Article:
72 HIDDEN TALENT Peter Cheese on why HR’s role in talent management has never been so important
THE POWER OF EQUALITY Tim Mazur on tackling discrimination for the greater good of the entire organization
Playing for keeps Mattel’s Alan Kaye tells Huw Thomas that managing HR at the world’s biggest toy company isn’t all fun and games.
“Let me tell you a story.”
If you speak with Mattel’s SVP of HR Alan Kaye for any length of time, it’s a phrase you’re going to hear quite often. After decades in the business, with a 12-year stint at IBM preceding his time at Mattel, Kaye is a true HR veteran. He’s picked up a few things over the course of his working life and he sets them out in stories and anecdotes. He jokingly apologizes as he launches into his third or fourth tale over the course of our interview, but there really is no need for any excuses. What these stories reveal is a passionate and committed HR man, someone whose professional experiences are seamlessly intertwined with the narrative of his life. Our interview takes place in Kaye’s office, a place with ample reminders of what makes Mattel tick. Dominating the wall is a series of pictures of happy, smiling children.This, argues Kaye, sums up the culture that the company aims to promote. “When I recruit at a very senior level there are a lot of skill sets we’re looking for,” he says. “But if we can get people into our company who have in their heart the desire to put smiles on kids’faces, we’re starting with the right stuff.”
a lot of passion in our organization, which is a big part of how we built this culture” “There’s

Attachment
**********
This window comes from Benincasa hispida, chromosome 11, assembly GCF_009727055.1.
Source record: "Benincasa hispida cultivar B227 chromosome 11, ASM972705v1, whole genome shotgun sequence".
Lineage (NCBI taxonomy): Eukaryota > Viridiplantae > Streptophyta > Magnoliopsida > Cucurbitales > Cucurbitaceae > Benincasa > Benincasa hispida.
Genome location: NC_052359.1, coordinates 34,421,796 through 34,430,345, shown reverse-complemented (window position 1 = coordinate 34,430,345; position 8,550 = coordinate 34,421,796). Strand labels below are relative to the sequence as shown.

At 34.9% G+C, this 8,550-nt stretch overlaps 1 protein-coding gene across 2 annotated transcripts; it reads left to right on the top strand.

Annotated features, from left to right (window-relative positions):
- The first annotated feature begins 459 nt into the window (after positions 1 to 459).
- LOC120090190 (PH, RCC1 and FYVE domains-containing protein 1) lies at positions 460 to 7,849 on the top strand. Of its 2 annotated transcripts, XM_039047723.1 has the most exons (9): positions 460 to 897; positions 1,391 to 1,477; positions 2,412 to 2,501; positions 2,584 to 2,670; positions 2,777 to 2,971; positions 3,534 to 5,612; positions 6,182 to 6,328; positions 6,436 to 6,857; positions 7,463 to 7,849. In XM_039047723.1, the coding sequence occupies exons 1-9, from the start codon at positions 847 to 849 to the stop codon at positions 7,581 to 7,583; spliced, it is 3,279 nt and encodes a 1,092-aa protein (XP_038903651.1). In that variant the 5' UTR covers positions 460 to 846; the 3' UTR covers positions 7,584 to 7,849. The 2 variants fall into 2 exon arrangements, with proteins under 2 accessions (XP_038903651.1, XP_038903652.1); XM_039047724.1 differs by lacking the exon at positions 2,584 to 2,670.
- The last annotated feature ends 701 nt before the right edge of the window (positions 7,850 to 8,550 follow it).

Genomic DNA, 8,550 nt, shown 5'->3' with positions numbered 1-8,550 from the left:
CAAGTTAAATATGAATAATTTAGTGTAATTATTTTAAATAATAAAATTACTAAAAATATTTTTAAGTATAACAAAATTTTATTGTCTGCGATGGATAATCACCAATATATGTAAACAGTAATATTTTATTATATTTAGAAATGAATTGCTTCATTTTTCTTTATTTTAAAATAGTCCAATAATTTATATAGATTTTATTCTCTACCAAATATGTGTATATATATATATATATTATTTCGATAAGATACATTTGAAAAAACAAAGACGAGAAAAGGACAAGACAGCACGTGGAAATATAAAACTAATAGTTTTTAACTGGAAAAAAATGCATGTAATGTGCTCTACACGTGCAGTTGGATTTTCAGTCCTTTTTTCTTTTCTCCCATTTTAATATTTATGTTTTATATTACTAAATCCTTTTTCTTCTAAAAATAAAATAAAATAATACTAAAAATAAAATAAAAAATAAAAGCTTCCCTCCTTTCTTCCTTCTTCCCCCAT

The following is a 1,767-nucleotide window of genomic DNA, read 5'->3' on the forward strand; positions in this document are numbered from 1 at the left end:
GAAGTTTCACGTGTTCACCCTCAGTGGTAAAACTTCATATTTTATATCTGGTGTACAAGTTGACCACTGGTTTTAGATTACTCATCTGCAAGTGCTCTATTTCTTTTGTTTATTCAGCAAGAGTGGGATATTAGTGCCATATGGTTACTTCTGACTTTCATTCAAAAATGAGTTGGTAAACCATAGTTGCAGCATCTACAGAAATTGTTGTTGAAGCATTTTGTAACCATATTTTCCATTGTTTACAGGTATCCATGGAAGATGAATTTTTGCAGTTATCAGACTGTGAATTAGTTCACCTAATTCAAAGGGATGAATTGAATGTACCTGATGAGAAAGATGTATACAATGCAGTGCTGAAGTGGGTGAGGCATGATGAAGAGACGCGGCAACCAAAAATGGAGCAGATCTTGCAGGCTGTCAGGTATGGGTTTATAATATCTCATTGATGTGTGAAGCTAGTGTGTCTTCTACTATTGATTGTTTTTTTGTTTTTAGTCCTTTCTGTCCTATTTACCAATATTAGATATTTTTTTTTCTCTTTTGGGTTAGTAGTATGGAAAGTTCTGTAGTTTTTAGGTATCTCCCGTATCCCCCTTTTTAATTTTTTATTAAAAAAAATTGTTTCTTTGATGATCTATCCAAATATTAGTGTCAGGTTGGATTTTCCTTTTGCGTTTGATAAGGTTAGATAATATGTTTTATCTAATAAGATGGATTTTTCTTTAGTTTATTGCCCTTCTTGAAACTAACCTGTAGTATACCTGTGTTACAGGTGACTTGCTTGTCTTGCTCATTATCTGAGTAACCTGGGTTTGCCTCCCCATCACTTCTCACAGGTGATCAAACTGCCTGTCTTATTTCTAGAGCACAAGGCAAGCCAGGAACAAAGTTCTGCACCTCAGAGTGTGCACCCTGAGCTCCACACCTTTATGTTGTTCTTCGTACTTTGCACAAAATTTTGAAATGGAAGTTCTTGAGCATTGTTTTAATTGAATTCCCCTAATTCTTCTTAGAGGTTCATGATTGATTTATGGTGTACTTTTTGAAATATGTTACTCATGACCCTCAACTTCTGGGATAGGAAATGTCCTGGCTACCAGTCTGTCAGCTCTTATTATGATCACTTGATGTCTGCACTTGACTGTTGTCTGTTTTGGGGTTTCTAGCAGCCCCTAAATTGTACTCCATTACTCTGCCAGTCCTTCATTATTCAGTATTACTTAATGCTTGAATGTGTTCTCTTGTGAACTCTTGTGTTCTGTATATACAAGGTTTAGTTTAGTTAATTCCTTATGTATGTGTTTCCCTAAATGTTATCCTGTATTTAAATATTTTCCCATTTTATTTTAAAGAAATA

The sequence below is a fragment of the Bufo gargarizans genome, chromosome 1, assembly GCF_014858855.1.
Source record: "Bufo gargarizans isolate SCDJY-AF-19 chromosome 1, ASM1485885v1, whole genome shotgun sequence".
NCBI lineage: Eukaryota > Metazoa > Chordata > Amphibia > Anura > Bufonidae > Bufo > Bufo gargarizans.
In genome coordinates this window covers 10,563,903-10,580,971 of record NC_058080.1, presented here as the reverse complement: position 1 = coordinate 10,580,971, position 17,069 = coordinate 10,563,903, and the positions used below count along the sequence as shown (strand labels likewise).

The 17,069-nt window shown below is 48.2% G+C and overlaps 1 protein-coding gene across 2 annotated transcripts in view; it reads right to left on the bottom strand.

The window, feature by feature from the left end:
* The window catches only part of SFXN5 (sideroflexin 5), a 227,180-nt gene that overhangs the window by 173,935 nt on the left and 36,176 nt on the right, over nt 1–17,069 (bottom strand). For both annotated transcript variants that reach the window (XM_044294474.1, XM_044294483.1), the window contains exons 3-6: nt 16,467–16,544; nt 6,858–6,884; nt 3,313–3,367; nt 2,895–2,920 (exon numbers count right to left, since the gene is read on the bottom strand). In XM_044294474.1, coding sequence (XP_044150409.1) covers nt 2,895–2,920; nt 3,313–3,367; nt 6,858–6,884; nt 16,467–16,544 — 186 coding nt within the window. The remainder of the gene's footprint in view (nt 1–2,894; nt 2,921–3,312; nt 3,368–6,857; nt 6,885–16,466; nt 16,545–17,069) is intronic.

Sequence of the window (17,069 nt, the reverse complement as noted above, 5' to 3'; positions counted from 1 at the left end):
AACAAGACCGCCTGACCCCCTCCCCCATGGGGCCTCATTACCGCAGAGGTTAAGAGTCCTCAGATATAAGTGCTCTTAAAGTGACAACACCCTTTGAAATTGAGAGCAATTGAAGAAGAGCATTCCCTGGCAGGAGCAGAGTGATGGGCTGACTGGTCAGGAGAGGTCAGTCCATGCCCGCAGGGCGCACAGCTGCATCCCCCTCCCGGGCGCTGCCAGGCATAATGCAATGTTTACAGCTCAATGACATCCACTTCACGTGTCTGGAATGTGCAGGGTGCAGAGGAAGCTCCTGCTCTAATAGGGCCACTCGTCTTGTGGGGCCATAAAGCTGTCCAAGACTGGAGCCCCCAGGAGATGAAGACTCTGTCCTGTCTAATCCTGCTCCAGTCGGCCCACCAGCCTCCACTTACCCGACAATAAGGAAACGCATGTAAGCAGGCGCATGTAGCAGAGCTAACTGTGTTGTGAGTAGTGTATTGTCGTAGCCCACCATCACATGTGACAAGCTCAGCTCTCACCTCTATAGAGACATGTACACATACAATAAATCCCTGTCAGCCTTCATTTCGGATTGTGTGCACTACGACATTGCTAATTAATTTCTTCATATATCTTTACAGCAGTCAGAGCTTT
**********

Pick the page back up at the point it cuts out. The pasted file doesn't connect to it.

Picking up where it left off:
INTERNAL AFFAIRS How Mattel’s people defined the company’s values Mattel operates by what we call our Play Values. These are “Play with passion, play fair, play together, and play to grow.” How we got those really illustrates the way we work. At one of our leadership development classes in Arizona we had about 30 middle management people for three-and-a-half days. On the last day, Bob Eckert and the senior team traditionally show up to ask the class various questions and have a discussion. It’s usually a good end for the program, which is almost like a three-and-a-half-day MBA. This is maybe the second year of us doing this and it’s a very good class. On the final day we walk in and all 30 are sitting there in matching t-shirts that they had designed and printed. Remember they’ve only been together for a few days and they’re in a place where none of them work. For them to be able to do that in a different location and to get that together to be united after such a short time was pretty striking. So as Bob Eckert stood in the front of the room and began, one of the participants stood up and said, “Mr. Eckert, we’ve loved this class. We’ve really bonded as a group, and we know you’re trying to improve the organization. We have some suggestions for you.” They went through a number of things, but one of them was, “You know, we don’t know if our values really tell the story of our company.” So Bob asks the group, “Okay, tell me what are our values?” We had some very nice values, which I had personally written and were very well thought out, but no one in the room could repeat them. That wasn’t good. So the group said, “We would like the senior team to try to get together and come up with some values that really epitomize who Mattel is.” But Bob turned and looked at them, and he said, “No, you’re going to do it. It’s got to come from you.” And he said, “This class isn’t over. Four months from now is our officer’s meeting, and I want a new set of values by then, and you guys are doing it. I give you permission to get together and meet. Here’s your executive contact, and I want it presented to me a month before the meeting.” This team went out, 30 executives from all over the world and they did surveys and interviews throughout the corporation. A few months later they came back with these Play Values, and we were so impressed that we got them out to the entire corporation. This was seven or eight years ago, and to this day people talk in these values. We all know them. We have shirts, the bracelets, everything. From an HR standpoint it’s one of the things I am most proud of. This didn’t come from HR. This didn’t come from senior management. This came from the organization.